Guitar Show Disappointment

Discussion in 'Guitars in General' started by Woody Duke, Jan 24, 2012.

  1. Woody Duke

    Woody Duke Member

    May 5, 2008
    Fullerton, CA
    I went to the show sponsored by VG magazine Sunday at the Orange County (CA) fairgrounds. Never went before, but based on photo spreads of other shows I expected much more. Almost no luthiers, 2 amp builders, just a bunch of mom/pop retailers and eBayers. There were very many Fs, Gs, Rickys, Harmonys, and Silvertone/Supro types, but I feel like I spent $30 so wifey and I could go to a large pawnshop, with the option of a $9.50 cheeseburger in the patio. I knew it was NAMM weekend, but I'm not among the elite who can go to that; I was hoping a few builders would be showing. Only one was RD Allen, who makes pretty jazzboxes and early Bigsby-style solidbodies. Wifey was sorely tempted by a turquoise-sparkle Danelectro Hodad for $350 (she doesn't play, but loved the color). Doubt I'll go next year.

    Can anyone recommend a better SoCal show?
  2. 52ftbuddha

    52ftbuddha Member

    Jun 24, 2006
    NAMM, sorry if that seems like a dig. You do not need to be amongst the elite, you do need to have contacts within the retail industry. When I lived there my local music store would give me a ticket for one day or more based upon my continued business. It helps if they are an independant and buy for themselves. Tickets can be had.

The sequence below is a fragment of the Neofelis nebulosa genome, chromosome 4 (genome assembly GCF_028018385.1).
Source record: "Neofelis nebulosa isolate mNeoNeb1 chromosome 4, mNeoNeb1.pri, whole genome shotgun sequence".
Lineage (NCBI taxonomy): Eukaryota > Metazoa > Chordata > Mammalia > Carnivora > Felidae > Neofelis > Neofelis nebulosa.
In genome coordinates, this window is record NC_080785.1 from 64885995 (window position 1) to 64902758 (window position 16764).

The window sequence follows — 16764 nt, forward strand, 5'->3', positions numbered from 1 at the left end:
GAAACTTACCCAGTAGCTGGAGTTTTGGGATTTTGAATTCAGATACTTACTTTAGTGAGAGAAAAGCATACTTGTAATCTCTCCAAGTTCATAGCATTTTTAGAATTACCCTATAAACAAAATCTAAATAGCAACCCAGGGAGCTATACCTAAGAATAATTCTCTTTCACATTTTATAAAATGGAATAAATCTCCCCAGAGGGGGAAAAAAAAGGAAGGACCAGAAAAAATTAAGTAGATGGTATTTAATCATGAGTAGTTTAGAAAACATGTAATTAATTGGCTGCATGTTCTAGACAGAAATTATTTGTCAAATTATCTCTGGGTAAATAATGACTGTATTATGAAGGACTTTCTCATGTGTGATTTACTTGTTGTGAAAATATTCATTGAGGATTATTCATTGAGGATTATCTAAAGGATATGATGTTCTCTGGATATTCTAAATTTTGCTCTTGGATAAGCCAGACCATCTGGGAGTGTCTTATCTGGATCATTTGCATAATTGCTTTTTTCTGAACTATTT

3. IBTom

    IBTom Member

    Jul 11, 2008
    Hilliard, Florida
    I've been going to them for a couple of years now. The best one that I've been to was last year I think when it was held at the Santa Monica civic center. A big venue, lots to see. Aside from that one show, I've always felt a bit disappointed that there weren't more folks selling parts, any pickup winders there, and the like. Seeing more builders and their creations would be nice too. Most of what we buy comes from the internet, sight unseen and only a youtube clip or mp3 file to help our selection. Most local shops here don't sell the pieces that one would really like to try out. Having the ability to see in person, hear, touch, etc would certainly make the show much better IMHO.

    On the flip side of that, having been a custom woodworker, it is quite expensive to get a spot at a show like that and each city sets their own restrictions on seller's permits, taxes, etc. Combine that with no guarantee that you'll sell enough to recoup your expenses, it can be, from the seller's standpoint, better to stay home and catch up on the orders which are guaranteed income.

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